Published: June 24, 2003
In the first decades of the Twentieth Century, Paris was alive with the spirit of the avant-garde as artists Henri Matisse, Pablo Picasso, Diego Rivera, Chaïm Soutine, and others were at the center of an exciting new movement in art. Into this world stepped 22-year-old Amedeo Modigliani.
The Los Angeles County Museum of Art (LACMA) revisits this momentous time in “Modigliani & The Artists of Montparnasse.” The exhibition, June 29-September 28, celebrates the brief yet influential career of the Italian-born artist and the extraordinary international circle of fellow artists, critics, dealers, collectors, writers and musicians who gathered in the Paris neighborhood of Montparnasse during the early Twentieth Century.
The first major Modigliani exhibition in the United States in more than 40 years, “Modigliani & the Artists of Montparnasse” features approximately 50 paintings, sculptures, and drawings by Modigliani as well as works by his Montparnasse contemporaries, including Marc Chagall, Fernand Léger, Matisse, Soutine, Picasso, Rivera, and others. Pieces in the show come from public and private collections across North America, Europe, and Japan.
Modigliani, influenced by a wide range of art that encompasses African masks, Cambodian and Egyptian art, medieval sculpture and the sculpture of Michelangelo as well as Symbolism, Fauvism and Cubism, took traditional subjects in the history of art – especially the portrait and the nude – and modernized them. He is best known for his elongated and sensuous portraits of females with soulful, almond-shaped eyes.
Modigliani also made a major contribution to modern sculpture, producing approximately two dozen carved stone heads, six of which can be seen in the exhibition. Like the naturalistic depictions of Montparnasse, Modigliani avoided naturalistic depictions in favor of the more imaginative and creative, as can be seen readily in his 1916 canvas, “Jacques and Berthe Lipchitz.”
Modigliani was born in 1884 into a Jewish family in the Italian port town of Livorno. Sickly as a child, he ceased his formal schooling in 1898 and instead began to study art. Further enforced convalescence afforded Modigliani, in 1901, the opportunity to travel throughout his homeland, where he was exposed to Italy’s most important works of art. In subsequent years Modigliani took classes at the fine arts academies in both Florence and Venice. An ambitious and creative artist, he was caught between his desire to create new art and the strength of the Italian academic heritage; he ultimately resolved the conflict by creating a body of work traditional in subject matter but avant-garde in style.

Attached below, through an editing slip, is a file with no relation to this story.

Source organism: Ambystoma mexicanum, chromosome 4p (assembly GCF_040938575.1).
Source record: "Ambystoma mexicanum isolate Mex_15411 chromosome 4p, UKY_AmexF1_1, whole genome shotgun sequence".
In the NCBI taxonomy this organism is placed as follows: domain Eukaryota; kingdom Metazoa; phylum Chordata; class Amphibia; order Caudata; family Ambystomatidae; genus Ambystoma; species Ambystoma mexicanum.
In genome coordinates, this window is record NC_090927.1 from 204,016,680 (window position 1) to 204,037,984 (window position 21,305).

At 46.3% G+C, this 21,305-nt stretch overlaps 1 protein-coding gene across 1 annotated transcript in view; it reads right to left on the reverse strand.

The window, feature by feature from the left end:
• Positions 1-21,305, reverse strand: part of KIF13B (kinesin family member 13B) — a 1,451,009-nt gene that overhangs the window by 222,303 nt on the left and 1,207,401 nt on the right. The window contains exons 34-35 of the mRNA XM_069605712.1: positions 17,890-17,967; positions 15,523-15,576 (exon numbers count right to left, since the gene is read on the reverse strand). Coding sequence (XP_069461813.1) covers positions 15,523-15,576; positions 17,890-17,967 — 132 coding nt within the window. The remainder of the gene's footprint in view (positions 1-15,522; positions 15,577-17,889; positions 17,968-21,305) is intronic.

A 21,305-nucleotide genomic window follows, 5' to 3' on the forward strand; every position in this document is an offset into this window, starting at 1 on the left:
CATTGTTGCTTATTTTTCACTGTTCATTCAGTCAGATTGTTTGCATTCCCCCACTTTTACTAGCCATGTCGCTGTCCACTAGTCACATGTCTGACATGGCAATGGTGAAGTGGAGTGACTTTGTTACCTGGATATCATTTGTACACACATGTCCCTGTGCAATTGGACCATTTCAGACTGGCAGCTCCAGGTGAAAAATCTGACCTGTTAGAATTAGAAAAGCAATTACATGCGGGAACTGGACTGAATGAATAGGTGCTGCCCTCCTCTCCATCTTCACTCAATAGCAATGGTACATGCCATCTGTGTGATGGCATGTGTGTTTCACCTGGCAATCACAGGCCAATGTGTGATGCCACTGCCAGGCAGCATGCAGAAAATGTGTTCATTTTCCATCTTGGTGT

As part of his effort to expand his cultural horizons, Modigliani moved to Paris in 1906. In his early years there he experimented and struggled to find a personal style. He first settled in the northern Parisian neighborhood of Montmartre, and in late 1908 or early 1909 moved to Montparnasse (a tiny neighborhood just a mile square), where his signature style developed. It also was there that he met the Romanian-born sculptor Constantin Brancusi, and their relationship stimulated Modigliani’s interest in three-dimensional work. For the next five years he concentrated on sculpture and related drawings.
In 1914, Modigliani met Paul Guillaume, who became his dealer and is the subject of a 1915 Modigliani portrait that appears in the exhibition. Modigliani’s work of this period is highly autobiographical and provides striking evidence of his many contacts with the artistic and literary avant-garde in Paris at that time. In addition to the numerous portraits of his lovers, friends, and colleagues in Montparnasse (including Lipchitz and Guillaume as well as Chaïm Soutine, Jean Cocteau, Paul Alexandre, Max Jacobs and others), Modigliani also painted many poignant portraits of children during these years, giving them a rare nobility and sense of presence.
Modigliani is also known for his paintings of sensuous reclining nudes, many of which were shown in the Galerie Berthe Weill in Paris in December 1917. The exhibition was closed down by the police on grounds of obscenity, despite the fact that these paintings continued the grand tradition of the nude exemplified by such masters as Giorgione, Titian, and Edouard Manet.
Modigliani’s health, never robust, began to deteriorate in 1918. He died two years later, at age 35, of tubercular meningitis aggravated by abuse of drugs and alcohol.
LACMA is at 5905 Wilshire Boulevard. For information, 323-857-6000 or visit www.lacma.org.
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